There is also a lady who comes in and does armchair boogie, which is exercises to music while sitting, and another lady who does laughter therapy, which is very good and leaves everyone feeling happy.

    If you want suggestions to put forward to the care home, look at the website below and see if anything there would be suitable.
  5. Dustycat

    Dustycat Registered User

    Jul 14, 2014
    North East
    My Dad's care home has an activities organiser. Things that irritate me are the TV on with any old rubbish on it, the activities coordinator only works Monday to Friday whereas the residents are there on a weekend, the list of activities on the notice board is always out of date. Having said that my Dad takes very little interest in anything these days but I always think things could be just that bit better. X
  6. Witzend

    Witzend Registered User

    Aug 29, 2007
    SW London
    One very good activity I saw at my mother's CH was musical bingo - short snatches of old or very familiar songs or hymns, with outsize 'cards' to go with them. The residents did seem to enjoy it, though most needed a bit of help, so it wasn't practical with more than about half a dozen round a table.

    i agree about the TV being on with any old rubbish. My mother's CH was very good, but I often thought the programmes were the carers' choice. I would have liked to provide DVDs I thought most of them might enjoy, but the great big TV on the wall had no DVD player and there was nowhere to put one in a position where it couldn't be fiddled with.
  7. PollyP.

    PollyP. Registered User

    Oct 8, 2009
    Herefordshire UK
    Hi Jane

    My Mum's care home has an activity co-ordinator who works 4 days per week. She is great and is always arranging things for them to do. They seem to turn any occasion into a good excuse for a party. e.g. Burns night. Valentine's day. They have quite a few musical activities, and even have a fashion show courtesy of a local well known store, where the ladies can choose some nice clothes if they wish. Just recently a young man came in and brought his reptiles for the residents to hold. Mum has a few photos of her with an iguana, snake and huge spider (sitting on the palm of her hand :eek:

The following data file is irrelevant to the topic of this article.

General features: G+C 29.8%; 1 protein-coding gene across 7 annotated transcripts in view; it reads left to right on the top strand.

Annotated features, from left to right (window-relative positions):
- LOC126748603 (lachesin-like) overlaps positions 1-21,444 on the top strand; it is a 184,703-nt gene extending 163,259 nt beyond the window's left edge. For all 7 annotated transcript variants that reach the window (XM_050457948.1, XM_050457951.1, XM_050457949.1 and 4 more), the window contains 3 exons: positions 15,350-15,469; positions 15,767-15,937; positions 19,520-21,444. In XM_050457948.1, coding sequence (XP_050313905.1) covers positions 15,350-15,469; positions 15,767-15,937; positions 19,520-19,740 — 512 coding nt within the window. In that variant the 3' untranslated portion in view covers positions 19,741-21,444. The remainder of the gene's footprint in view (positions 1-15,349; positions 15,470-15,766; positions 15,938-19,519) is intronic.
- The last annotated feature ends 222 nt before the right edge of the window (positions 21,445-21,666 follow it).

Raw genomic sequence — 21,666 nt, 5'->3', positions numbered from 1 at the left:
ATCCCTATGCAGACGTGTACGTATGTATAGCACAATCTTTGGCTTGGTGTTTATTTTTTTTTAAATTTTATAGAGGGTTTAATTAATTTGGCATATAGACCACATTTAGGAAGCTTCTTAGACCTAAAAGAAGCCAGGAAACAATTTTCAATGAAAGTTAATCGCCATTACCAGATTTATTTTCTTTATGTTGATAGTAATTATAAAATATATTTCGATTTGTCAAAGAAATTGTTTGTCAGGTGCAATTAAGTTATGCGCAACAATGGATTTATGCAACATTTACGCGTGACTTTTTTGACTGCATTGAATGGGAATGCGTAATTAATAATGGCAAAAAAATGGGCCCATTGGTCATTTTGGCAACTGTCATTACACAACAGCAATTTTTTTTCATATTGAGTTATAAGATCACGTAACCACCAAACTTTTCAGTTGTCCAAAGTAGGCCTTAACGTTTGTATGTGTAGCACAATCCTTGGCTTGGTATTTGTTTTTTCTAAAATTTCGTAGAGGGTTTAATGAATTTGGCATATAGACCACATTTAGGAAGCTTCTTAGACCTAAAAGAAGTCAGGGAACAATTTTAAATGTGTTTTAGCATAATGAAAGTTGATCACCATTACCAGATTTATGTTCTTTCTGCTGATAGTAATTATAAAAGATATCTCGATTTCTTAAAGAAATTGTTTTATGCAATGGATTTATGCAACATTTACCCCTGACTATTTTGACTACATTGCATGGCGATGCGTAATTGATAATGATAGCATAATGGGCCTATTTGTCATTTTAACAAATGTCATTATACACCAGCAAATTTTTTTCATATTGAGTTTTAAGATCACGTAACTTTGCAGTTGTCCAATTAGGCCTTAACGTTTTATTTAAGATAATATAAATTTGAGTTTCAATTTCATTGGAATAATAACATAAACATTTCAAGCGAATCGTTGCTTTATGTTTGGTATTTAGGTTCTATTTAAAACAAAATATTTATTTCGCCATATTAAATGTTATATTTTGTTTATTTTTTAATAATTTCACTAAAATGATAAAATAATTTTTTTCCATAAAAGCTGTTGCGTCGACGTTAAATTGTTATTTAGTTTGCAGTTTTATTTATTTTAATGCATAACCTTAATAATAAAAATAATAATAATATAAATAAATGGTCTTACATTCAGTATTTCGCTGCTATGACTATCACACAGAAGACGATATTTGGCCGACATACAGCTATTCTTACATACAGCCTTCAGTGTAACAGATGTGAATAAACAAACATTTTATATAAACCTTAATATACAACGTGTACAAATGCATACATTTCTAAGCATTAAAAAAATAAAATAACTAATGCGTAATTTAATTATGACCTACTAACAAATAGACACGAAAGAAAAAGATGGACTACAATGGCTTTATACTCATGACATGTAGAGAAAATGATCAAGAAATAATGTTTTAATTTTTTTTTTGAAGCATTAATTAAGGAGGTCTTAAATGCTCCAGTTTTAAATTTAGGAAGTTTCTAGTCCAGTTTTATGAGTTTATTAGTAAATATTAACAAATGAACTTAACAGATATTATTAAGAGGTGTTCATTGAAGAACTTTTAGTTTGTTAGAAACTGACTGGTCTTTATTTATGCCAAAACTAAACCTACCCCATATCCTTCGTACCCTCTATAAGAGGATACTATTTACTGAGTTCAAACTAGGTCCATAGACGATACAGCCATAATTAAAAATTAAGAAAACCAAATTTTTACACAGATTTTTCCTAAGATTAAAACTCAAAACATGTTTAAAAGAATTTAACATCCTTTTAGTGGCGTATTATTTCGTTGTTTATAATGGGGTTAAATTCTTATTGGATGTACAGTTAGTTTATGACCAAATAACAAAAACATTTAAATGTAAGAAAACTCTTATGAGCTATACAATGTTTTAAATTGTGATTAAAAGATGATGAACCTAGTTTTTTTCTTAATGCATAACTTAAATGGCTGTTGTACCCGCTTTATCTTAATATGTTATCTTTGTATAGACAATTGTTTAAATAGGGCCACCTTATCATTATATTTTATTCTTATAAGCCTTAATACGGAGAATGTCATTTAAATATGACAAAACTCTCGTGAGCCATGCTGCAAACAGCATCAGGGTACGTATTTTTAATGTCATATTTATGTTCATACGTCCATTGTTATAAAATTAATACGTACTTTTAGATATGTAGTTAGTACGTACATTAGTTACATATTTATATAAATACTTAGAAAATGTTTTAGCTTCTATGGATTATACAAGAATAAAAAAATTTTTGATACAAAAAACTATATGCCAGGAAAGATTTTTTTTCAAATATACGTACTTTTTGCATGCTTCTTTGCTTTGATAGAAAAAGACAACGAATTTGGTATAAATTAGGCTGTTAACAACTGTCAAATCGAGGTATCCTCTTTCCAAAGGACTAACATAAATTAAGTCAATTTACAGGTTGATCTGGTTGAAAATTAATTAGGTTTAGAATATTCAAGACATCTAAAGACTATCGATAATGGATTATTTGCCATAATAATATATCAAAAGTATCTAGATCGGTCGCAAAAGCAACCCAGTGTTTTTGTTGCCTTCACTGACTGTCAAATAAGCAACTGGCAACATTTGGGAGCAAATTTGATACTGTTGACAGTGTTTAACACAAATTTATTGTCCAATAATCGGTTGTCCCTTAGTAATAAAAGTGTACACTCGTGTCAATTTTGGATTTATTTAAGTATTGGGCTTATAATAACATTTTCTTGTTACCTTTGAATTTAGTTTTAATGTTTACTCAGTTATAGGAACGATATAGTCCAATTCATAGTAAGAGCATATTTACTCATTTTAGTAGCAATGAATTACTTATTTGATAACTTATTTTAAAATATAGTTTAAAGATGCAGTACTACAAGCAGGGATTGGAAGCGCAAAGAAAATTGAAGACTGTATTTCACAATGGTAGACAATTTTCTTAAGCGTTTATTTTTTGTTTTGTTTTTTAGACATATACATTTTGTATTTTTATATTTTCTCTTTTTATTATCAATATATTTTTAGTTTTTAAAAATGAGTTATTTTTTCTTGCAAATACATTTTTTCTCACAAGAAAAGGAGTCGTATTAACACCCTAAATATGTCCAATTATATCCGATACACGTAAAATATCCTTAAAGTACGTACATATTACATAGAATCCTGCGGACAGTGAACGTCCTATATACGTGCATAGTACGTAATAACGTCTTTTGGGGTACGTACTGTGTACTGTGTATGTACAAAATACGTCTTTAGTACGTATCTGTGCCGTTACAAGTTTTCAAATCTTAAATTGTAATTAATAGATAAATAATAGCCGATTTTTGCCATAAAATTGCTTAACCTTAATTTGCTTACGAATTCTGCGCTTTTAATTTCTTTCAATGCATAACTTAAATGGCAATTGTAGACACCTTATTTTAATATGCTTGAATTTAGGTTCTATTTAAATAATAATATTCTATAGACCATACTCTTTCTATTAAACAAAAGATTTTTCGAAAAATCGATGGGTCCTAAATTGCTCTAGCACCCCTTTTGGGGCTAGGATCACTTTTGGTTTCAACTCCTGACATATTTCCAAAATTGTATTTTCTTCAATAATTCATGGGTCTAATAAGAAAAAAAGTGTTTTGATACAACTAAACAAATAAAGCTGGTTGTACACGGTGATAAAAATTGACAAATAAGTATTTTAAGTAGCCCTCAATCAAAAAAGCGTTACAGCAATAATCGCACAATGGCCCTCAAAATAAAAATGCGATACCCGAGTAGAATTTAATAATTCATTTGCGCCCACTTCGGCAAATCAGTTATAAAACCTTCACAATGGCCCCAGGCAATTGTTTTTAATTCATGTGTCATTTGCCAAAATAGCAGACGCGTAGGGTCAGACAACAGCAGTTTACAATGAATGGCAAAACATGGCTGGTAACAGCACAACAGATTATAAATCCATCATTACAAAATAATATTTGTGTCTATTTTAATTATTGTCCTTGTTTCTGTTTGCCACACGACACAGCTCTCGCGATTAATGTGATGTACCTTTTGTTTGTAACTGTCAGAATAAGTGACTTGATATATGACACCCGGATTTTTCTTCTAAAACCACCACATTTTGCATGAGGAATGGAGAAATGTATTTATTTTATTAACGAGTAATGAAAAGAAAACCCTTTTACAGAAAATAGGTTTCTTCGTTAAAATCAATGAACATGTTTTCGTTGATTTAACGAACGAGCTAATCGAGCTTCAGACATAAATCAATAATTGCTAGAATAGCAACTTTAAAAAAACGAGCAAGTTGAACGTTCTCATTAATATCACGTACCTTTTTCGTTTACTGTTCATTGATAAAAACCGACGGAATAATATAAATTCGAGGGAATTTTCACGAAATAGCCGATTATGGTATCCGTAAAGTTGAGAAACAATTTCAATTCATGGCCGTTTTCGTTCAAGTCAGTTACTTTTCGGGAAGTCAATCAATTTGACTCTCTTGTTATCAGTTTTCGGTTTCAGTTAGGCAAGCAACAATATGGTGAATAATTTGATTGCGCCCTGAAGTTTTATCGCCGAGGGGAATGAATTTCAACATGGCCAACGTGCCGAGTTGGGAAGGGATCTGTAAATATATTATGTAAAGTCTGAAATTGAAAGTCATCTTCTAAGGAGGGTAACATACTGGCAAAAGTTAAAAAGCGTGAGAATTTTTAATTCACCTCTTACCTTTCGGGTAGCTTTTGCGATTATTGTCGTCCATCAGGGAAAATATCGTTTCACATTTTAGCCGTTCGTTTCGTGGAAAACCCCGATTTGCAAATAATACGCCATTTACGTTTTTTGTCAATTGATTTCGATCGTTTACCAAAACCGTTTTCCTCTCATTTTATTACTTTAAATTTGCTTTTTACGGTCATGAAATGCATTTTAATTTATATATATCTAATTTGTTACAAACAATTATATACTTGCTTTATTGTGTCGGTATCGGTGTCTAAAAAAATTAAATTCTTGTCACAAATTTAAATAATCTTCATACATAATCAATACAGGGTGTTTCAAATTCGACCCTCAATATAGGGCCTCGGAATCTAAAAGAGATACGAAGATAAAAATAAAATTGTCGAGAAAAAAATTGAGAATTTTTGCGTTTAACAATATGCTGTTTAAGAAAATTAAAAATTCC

I hope that things improve in your Mum's home.

  8. mancmum

    mancmum Registered User

    Feb 6, 2012
    some of the talking about activities are good.

    Father is living at home with me but for the past couple of years I have been going to a dementia cafe and staying in the room with him.

    Some of the reminiscing activities are actually quite good, especially those that are supported by photos or objects. One of the best was the 'Going Out' session where they were split in men and women and the artefacts included vintage underwear, powder compacts, bow ties etc etc. The items did spark memories, so I wouldn't dismiss the reminiscing unless you know it to be of poor quality. You can get a newspaper aimed at PWD which has got general news and themes in it rather than up to the minute news. The articles were used to spark conversation.

    My father is also very physically fit but does enjoy these sessions. I do think there is a deficit of activities for people who are active. My father likes good quality magnetic darts and more recently rubber band catapault gliders. Fortunately the wind got them off the roof. A version of swingball using hands must be possible. T